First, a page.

By Friday morning, police had managed to track down 14 of the churchgoers who had taken part in an illegal service at Ayios Georgios Spileon Monastery in Limassol’s Erimi village on Thursday, which soon turned into a fiasco as participants had locked themselves in rooms upon the sight of the police while some managed to escape.
All 14, among which is the priest that conducted the service, are expected to appear before court on Friday, and will be facing charges relating to violations of government decrees in place to curb the spread of coronavirus.
A case file is also expected to be compiled and sent to the Attorney General who will decide on how to go about the case.
Police are still on the lookout as they believe the true number of participants of the service that took place to mark Saint George’s Day in defiance of restriction measures in force was much higher than 14, as they had spotted some 20 cars parked outside.
Police secured witness statements claiming they saw some of the churchgoers escaping on foot, leaving their cars at the scene of the Monastery, with police currently attempting to track down escapees through license plate numbers.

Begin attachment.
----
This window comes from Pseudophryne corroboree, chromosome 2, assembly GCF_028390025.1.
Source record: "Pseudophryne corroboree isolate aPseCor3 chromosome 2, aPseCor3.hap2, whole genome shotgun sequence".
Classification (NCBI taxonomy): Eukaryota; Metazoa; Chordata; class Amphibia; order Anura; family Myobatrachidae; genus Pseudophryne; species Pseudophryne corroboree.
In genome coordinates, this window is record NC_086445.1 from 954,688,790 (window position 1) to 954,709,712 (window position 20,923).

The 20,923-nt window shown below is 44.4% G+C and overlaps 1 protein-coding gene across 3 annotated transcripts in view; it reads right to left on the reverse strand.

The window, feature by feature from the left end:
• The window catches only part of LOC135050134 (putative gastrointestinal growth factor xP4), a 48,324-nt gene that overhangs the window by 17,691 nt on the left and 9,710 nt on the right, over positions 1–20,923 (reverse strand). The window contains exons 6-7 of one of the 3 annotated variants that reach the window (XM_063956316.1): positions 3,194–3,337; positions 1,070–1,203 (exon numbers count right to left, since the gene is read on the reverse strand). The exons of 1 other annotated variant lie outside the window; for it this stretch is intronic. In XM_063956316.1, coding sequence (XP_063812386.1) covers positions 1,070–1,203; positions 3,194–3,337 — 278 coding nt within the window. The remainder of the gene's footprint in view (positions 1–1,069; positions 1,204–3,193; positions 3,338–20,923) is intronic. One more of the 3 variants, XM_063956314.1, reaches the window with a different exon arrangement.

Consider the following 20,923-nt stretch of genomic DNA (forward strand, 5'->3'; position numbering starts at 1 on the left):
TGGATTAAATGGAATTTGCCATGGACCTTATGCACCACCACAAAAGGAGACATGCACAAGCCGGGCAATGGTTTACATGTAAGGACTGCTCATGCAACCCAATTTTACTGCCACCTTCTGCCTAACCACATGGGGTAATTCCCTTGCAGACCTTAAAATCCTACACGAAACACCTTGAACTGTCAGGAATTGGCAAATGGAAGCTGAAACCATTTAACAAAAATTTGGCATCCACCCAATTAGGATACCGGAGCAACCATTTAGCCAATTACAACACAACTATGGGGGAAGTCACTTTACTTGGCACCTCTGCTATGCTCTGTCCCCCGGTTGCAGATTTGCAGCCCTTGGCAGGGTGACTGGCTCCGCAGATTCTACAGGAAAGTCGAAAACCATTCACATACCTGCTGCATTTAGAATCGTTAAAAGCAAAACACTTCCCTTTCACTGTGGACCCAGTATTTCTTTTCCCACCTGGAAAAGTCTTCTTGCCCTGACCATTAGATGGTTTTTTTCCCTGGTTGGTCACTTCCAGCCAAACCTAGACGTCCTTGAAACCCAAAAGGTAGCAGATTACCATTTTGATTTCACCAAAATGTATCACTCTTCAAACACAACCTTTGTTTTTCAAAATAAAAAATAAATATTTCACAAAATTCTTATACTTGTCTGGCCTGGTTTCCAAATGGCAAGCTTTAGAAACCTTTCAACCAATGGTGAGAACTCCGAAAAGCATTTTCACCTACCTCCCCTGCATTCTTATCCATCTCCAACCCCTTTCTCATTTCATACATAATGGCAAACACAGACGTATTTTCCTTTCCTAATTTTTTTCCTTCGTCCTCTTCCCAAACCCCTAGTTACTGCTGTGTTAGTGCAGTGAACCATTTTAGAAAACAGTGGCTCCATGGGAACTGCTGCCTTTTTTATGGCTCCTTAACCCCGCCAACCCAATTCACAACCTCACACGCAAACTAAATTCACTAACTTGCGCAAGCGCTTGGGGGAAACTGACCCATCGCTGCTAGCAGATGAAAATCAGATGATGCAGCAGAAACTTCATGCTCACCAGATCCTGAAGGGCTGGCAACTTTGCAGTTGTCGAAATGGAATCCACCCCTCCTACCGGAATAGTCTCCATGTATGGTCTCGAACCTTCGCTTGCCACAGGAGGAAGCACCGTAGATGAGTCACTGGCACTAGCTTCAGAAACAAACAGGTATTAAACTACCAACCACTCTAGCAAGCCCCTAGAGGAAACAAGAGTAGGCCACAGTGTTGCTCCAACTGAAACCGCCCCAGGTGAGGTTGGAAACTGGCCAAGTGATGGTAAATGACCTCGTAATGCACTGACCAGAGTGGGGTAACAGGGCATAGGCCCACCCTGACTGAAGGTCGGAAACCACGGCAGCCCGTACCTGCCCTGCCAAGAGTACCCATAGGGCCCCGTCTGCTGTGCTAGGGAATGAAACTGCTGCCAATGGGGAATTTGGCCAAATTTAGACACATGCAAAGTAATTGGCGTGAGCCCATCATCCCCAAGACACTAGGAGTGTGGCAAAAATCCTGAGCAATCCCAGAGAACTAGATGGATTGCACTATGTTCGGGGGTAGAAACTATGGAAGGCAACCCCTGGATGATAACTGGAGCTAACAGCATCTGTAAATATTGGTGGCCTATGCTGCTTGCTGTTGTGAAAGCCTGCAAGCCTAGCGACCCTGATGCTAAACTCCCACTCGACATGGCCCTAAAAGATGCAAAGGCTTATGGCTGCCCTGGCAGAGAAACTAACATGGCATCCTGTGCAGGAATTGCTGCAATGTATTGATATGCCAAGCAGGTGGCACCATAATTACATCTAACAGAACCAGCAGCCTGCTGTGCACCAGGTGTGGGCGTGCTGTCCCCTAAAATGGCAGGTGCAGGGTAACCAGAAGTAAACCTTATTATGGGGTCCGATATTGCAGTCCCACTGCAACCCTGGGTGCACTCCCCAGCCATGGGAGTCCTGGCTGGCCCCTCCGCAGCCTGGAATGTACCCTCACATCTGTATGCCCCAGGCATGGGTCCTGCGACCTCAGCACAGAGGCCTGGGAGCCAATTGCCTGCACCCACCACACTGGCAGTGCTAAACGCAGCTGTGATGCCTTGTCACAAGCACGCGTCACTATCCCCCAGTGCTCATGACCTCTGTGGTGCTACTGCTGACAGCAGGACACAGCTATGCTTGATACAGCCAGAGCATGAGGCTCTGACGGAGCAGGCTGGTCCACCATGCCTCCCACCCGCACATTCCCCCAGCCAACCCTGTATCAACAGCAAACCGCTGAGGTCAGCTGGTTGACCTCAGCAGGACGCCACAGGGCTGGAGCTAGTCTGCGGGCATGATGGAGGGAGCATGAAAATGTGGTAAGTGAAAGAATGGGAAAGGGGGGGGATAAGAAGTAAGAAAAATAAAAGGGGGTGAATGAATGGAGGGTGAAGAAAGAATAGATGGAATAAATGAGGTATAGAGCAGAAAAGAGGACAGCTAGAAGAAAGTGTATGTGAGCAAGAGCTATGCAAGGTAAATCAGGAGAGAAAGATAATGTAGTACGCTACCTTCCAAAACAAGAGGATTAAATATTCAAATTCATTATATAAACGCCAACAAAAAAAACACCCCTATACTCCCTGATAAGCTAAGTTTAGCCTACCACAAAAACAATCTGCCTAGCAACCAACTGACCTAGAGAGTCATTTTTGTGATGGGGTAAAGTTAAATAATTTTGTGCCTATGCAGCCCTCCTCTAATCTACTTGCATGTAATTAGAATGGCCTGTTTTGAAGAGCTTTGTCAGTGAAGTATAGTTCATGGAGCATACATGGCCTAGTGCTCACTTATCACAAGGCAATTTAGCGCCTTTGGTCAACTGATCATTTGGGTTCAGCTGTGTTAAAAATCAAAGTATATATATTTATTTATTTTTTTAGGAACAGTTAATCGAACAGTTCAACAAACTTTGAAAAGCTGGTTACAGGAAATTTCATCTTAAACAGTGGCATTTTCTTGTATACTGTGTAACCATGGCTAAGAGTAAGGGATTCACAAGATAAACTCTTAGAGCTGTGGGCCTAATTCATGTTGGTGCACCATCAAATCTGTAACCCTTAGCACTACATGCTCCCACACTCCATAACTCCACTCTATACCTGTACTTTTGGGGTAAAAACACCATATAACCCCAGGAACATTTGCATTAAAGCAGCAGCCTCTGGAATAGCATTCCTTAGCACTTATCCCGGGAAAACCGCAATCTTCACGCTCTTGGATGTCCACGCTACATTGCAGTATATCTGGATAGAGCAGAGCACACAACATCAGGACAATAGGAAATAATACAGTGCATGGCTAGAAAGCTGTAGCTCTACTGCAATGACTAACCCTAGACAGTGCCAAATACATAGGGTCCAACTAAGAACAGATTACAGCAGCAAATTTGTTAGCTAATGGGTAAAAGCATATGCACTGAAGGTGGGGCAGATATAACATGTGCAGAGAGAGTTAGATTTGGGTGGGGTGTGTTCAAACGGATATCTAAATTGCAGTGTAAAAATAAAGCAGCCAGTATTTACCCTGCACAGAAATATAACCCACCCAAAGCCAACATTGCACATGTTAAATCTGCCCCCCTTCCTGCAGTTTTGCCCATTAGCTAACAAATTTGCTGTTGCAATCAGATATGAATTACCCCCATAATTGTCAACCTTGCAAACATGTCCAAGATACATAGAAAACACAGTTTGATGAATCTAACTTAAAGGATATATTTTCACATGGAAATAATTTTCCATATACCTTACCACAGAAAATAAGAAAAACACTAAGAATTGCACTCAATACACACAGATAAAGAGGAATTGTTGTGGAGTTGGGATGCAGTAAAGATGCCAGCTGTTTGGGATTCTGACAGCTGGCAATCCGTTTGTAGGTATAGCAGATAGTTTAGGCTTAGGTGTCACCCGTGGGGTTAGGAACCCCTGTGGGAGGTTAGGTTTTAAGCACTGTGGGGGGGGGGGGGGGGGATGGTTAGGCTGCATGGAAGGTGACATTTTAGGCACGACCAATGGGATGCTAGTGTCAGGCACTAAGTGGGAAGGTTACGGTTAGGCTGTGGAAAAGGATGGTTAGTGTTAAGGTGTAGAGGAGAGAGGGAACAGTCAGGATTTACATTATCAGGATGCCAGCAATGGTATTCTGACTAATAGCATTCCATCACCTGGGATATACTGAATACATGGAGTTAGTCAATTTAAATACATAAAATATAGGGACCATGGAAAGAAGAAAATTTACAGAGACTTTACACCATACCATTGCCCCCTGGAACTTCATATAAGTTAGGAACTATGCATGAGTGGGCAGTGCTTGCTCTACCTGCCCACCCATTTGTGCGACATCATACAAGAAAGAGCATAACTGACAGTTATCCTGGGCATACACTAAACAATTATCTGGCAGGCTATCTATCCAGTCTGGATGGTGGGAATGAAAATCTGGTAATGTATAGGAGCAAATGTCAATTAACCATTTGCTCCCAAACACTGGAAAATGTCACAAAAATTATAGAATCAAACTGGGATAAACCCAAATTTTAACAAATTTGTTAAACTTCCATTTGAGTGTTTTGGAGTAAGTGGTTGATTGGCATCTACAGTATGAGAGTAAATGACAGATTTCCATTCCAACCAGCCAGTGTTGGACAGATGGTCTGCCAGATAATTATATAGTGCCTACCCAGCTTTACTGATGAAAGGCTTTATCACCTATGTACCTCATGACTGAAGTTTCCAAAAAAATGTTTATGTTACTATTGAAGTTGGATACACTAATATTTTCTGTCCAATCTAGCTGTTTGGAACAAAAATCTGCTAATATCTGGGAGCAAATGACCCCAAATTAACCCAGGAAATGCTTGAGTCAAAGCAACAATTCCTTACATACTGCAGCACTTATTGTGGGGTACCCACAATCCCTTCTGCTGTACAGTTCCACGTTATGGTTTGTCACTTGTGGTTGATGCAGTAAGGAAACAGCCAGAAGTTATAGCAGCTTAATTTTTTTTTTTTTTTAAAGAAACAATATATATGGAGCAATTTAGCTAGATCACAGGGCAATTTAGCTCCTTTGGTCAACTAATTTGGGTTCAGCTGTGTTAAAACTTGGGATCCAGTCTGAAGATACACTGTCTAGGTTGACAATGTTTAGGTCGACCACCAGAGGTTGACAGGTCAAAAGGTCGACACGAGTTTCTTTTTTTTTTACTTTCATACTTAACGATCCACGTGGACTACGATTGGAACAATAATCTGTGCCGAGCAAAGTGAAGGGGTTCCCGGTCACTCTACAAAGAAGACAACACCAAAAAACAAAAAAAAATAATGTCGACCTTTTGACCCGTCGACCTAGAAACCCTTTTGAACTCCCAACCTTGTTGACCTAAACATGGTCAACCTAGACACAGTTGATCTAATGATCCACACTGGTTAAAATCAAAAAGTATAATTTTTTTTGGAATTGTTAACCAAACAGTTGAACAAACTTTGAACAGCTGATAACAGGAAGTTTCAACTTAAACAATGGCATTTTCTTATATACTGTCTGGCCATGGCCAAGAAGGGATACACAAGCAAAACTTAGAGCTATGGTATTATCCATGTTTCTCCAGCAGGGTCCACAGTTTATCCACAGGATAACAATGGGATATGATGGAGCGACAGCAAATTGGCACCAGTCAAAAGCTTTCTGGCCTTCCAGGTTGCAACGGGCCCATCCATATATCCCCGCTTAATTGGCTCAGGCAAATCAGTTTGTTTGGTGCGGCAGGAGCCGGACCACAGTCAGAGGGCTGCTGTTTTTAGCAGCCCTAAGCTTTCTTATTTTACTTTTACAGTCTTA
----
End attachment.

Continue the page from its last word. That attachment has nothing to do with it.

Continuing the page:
According to the events of the case, police had rushed to the scene of the Monastery at around 9am on Thursday after learning that a service was going on in violation of several parameters of government decrees in force.
Upon noticing police presence, the priest conducting the service went outside the church to talk with the officers, who moved to file a report against him.
Police told Knews on Thursday that officers had entered the church and saw that members of the public had gathered to participate in the service, but upon exiting to confer on how to deal with the situation, the priest moved to hide the churchgoers in rooms of the Monastery, with police remaining at the scene for hours awaiting them to give in.
Reports also suggested that the situation turned tense when dozens of residents to the area gathered at the scene of the Monastery and threatened to attack members of police.
Police Chief: none are above the law
“We issue favours for no one, as our primary concern is the safeguarding of public health,” Chief of Police Kypros Michaelides told the Cyprus News Agency on Friday.
Michaelides added that due to the severity of the case, police chose to refer those involved to court, instead of issuing out-of-court fines for their violation of coronavirus decrees.
The Police Chief stressed that none are above the law, be they a priest, a community leader, a mayor, or whatever else.